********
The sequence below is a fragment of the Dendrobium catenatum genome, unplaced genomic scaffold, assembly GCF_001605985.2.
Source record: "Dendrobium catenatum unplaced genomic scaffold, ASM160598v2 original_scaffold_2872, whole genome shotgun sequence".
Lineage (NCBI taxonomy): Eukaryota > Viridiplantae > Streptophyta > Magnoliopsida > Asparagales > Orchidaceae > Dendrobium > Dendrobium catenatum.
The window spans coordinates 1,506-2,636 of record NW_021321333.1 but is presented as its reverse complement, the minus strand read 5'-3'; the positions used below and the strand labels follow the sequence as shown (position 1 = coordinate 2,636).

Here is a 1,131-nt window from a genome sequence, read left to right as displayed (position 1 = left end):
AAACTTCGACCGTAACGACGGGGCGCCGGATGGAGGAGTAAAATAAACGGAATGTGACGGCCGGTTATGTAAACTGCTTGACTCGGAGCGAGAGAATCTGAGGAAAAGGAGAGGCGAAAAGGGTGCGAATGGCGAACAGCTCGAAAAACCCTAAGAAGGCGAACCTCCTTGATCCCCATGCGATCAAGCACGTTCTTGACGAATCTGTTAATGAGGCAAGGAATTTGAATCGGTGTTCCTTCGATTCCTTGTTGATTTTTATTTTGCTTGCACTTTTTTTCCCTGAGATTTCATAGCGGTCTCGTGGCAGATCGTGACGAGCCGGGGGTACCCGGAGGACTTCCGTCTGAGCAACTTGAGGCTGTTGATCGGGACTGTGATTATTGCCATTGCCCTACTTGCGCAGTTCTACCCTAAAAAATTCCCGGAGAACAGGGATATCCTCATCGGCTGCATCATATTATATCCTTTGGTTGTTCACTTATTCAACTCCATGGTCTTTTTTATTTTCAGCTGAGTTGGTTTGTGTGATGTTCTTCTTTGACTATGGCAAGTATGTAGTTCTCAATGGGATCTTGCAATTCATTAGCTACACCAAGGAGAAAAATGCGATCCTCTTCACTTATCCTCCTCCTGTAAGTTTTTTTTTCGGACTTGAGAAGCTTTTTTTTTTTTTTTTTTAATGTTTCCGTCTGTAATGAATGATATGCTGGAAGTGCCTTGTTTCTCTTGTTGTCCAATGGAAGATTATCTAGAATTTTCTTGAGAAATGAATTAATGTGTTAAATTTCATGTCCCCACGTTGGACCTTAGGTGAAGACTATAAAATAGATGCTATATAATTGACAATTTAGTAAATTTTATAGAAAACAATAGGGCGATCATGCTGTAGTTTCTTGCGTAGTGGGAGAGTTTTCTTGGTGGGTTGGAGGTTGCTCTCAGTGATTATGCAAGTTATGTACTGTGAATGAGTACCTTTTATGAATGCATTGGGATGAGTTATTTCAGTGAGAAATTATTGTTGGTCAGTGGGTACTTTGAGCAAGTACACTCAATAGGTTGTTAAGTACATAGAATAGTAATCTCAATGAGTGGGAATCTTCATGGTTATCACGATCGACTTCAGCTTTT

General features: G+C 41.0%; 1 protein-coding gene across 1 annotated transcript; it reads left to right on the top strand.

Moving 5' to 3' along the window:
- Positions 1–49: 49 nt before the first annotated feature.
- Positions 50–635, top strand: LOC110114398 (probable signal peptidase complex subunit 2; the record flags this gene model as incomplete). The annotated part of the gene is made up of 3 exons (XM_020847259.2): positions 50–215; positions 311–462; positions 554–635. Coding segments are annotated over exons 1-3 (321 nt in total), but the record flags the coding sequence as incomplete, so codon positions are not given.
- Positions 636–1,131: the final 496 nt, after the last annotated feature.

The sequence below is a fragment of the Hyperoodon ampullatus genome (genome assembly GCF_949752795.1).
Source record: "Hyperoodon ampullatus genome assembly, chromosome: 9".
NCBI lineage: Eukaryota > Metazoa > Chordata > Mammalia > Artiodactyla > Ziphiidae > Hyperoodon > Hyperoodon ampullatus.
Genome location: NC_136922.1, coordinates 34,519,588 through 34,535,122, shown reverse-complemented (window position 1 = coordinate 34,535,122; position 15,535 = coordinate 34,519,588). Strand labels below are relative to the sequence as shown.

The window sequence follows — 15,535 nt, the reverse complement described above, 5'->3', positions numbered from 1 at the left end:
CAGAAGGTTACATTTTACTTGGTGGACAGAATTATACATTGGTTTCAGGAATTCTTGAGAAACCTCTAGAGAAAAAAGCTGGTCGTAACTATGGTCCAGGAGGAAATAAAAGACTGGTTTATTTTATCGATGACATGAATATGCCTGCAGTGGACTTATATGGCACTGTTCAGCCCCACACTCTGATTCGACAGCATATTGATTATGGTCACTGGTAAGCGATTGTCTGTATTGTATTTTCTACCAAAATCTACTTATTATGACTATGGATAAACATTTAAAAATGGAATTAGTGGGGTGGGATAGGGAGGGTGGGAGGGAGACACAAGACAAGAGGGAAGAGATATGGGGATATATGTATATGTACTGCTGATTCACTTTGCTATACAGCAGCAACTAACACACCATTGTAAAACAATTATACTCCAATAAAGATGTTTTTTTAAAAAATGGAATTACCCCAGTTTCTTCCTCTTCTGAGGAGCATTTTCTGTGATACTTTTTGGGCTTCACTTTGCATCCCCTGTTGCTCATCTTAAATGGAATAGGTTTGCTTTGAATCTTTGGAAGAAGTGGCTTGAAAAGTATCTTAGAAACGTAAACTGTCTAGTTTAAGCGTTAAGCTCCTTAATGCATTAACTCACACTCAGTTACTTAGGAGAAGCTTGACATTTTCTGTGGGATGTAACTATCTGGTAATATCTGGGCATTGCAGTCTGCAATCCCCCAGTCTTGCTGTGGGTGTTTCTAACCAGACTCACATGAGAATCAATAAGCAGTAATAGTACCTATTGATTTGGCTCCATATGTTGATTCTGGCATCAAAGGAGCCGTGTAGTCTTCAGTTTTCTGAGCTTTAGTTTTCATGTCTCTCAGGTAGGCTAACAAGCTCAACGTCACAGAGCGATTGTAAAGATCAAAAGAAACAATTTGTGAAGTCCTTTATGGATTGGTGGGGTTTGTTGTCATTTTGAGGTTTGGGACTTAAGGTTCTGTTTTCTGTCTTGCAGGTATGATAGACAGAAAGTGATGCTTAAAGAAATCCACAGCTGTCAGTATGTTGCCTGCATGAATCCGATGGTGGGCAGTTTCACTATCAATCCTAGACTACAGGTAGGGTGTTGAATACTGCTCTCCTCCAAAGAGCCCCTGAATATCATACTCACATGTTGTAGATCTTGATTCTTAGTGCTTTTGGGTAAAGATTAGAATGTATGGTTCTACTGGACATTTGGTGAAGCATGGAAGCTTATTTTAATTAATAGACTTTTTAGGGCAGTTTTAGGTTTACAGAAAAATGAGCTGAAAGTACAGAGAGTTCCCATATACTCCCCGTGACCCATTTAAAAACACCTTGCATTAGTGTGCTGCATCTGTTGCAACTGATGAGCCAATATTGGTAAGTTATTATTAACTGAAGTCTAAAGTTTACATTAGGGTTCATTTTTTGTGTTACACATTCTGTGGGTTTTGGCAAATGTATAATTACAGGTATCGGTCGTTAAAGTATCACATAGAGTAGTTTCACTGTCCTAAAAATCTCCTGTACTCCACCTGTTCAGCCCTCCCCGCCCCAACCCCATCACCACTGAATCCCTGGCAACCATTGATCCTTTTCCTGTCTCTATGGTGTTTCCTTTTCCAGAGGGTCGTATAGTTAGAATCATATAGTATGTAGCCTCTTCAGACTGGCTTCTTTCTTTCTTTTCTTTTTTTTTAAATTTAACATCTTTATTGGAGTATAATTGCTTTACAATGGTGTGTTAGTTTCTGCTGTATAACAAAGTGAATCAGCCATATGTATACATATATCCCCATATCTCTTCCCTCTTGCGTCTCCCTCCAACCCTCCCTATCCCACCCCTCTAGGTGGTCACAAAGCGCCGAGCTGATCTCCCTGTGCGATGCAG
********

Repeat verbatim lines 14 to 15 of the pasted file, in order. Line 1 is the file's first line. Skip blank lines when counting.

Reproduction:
NCBI lineage: Eukaryota > Metazoa > Chordata > Mammalia > Artiodactyla > Ziphiidae > Hyperoodon > Hyperoodon ampullatus.
Genome location: NC_136922.1, coordinates 34,519,588 through 34,535,122, shown reverse-complemented (window position 1 = coordinate 34,535,122; position 15,535 = coordinate 34,519,588). Strand labels below are relative to the sequence as shown.